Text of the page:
"Sunshine versus overcast – (that's) the major differences in the UK particularly," Clarke said when asked for the overriding lesson he’s learned about playing cricket in the unique British conditions.
"A lot of grounds around the world, you look at the pitch before deciding whether you're going to bat or bowl first.
"In the UK you look above more than at the wicket.
"When it's overcast you see a lot more movement around the country and when the sun's out it can be a really nice place to bat.
"The other thing is in conditions like that, once you get in as batsman you have to go on and make a big score.
"You're never out of the game as a bowler, there's always something there - whether it's the slope at Lord's or you get some overhead conditions, or you take the second new ball, there's always an opportunity with the Duke (brand) ball."
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It’s that ability to read the conditions, assess when is the optimum time to attack and when to strategically withdraw, and calculate if there will be a chance to make hay while the sun is shining that would seem to offer an advantage to the home team.
But the flipside to being tagged a 'Dad's Army' is that Clarke's troops boast significant experience – at both international and domestic level – on early, mid and late-season British pitches.
A top six that includes Chris Rogers, Steve Smith, Clarke, Adam Voges and Shane Watson who have all played at county level means there should be few surprises, and as many excuses, when they come up against England’s seam-based bowling attack.
"We've just got to find a way to adapt," Clarke said of the strides this team needs to make to eradicate the shortcomings of previous campaigns.
"That's why I've always said that experience in these conditions is crucial.
"And I guess that's why the selectors have probably picked so many senior players, because the guys have played - whether it be for Australia or county cricket - in all the different conditions you face in England."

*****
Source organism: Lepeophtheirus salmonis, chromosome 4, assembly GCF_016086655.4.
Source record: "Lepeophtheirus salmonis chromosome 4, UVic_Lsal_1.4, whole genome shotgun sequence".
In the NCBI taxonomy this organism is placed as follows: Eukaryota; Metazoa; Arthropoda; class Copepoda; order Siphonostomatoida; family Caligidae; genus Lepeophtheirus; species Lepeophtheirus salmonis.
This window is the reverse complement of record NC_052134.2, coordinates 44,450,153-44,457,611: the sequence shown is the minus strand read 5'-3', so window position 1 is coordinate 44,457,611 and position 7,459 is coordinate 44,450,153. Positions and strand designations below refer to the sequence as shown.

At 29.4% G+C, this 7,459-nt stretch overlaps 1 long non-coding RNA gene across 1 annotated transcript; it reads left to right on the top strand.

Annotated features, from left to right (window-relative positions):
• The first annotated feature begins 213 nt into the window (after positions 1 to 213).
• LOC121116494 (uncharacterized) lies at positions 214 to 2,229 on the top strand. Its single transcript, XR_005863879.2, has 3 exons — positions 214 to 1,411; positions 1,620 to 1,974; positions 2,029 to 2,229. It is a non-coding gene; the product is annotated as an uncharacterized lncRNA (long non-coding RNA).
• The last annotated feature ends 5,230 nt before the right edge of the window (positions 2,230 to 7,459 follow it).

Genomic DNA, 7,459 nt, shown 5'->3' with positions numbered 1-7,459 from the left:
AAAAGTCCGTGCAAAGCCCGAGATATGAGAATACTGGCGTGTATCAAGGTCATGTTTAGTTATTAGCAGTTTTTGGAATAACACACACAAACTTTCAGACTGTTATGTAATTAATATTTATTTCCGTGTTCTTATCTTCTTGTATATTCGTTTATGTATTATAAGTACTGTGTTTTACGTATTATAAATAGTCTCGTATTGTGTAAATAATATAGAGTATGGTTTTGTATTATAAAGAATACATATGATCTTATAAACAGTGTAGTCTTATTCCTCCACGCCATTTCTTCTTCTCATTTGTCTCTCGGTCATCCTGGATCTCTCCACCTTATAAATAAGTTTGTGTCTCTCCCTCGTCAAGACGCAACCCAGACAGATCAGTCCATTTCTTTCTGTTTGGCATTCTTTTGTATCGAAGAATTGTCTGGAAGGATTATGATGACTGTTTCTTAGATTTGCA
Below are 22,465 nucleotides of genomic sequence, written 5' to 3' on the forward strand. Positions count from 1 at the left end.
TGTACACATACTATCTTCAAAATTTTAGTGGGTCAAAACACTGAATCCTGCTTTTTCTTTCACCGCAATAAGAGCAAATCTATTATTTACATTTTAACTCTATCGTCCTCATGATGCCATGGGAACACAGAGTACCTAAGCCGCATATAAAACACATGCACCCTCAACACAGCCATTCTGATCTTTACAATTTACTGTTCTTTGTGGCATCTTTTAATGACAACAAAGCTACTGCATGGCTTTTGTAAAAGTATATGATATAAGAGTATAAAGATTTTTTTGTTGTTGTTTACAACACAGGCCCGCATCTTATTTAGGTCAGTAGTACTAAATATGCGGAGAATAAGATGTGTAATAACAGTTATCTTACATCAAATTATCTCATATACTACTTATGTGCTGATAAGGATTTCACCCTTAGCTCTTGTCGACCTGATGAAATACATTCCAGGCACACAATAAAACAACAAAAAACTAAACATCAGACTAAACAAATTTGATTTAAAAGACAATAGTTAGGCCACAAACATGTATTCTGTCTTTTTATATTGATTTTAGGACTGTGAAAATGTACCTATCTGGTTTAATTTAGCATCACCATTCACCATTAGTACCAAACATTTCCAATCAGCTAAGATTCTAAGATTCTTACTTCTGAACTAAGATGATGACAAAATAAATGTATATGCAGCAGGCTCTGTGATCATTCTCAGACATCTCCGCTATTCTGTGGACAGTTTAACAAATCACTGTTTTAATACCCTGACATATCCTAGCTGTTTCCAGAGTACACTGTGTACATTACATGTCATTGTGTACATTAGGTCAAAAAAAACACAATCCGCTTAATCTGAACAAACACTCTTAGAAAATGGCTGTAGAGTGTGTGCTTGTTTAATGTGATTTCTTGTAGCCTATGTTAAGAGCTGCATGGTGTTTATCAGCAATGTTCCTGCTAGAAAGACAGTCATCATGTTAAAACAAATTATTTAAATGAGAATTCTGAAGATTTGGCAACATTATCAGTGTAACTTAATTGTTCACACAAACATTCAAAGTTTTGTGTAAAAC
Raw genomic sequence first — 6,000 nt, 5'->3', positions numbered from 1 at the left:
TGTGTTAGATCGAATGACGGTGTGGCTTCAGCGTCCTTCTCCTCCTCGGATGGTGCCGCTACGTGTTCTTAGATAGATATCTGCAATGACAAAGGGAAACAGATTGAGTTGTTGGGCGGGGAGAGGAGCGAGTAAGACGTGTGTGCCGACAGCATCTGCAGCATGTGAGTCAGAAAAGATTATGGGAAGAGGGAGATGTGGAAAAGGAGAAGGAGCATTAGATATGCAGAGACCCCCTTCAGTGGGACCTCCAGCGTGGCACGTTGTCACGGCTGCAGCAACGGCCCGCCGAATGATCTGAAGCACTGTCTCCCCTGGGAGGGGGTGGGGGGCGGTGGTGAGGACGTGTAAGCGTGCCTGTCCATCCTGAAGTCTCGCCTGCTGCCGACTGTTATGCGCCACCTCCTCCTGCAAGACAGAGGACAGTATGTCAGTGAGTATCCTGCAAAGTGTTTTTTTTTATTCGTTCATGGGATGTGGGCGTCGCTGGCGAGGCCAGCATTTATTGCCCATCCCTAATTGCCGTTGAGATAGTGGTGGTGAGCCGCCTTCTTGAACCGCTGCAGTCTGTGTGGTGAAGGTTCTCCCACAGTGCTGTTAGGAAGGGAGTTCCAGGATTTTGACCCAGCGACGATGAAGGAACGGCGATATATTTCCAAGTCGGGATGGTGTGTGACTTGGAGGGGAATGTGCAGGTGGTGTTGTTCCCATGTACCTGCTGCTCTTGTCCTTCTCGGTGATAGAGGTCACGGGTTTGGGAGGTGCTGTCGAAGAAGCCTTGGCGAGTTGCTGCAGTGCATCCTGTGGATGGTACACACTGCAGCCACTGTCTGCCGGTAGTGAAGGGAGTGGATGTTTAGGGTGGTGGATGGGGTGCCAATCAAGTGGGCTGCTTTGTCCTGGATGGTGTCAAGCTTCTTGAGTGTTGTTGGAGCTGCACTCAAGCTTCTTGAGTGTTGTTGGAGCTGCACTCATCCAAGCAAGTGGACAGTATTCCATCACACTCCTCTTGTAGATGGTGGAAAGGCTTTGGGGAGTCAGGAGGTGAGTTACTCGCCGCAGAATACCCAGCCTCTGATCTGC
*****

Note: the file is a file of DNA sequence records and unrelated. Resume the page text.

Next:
While the final make-up of the attack will rest solely on the conditions that await the tourists when they arrive at Swalec Stadium on match morning, the much-discussed allrounder's berth will be a far more subjective judgement.
Mitchell Marsh has mounted a compelling case with back-to-back centuries and enough wickets in his two warm-up match appearances to suggest he is ready to fill Watson’s shoes.
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Mitch Marsh and Watson are battling for the No.6 position // Getty
But the only concern in such a pivotal match, that will set the tone and possibly the final result of the ensuing four, is whether he is quite able.
While not a party to the selection meetings and decisions that will happen over the next 24 hours, Clarke underlined his faith in 34-year-old Watson even though he did not bowl in the opening tour match against Kent and was required for just half a dozen overs in the first innings against Essex.
"In an ideal world he could have bowled four more overs in the second innings (against Essex) but the game was over or we only had to get eight wickets (due to injury to two Essex batsmen), so it didn’t work out that way," Clarke said when asked if Watson was ready to play.
"But Watto is fully fit, he’s available to bat at 100 per cent and bowl at 100 per cent.
"He's a senior player now, and that’s the most important for me.
"I'll be asking him and if he tells me he’s ready to go, and I back that (declaration) 100 per cent."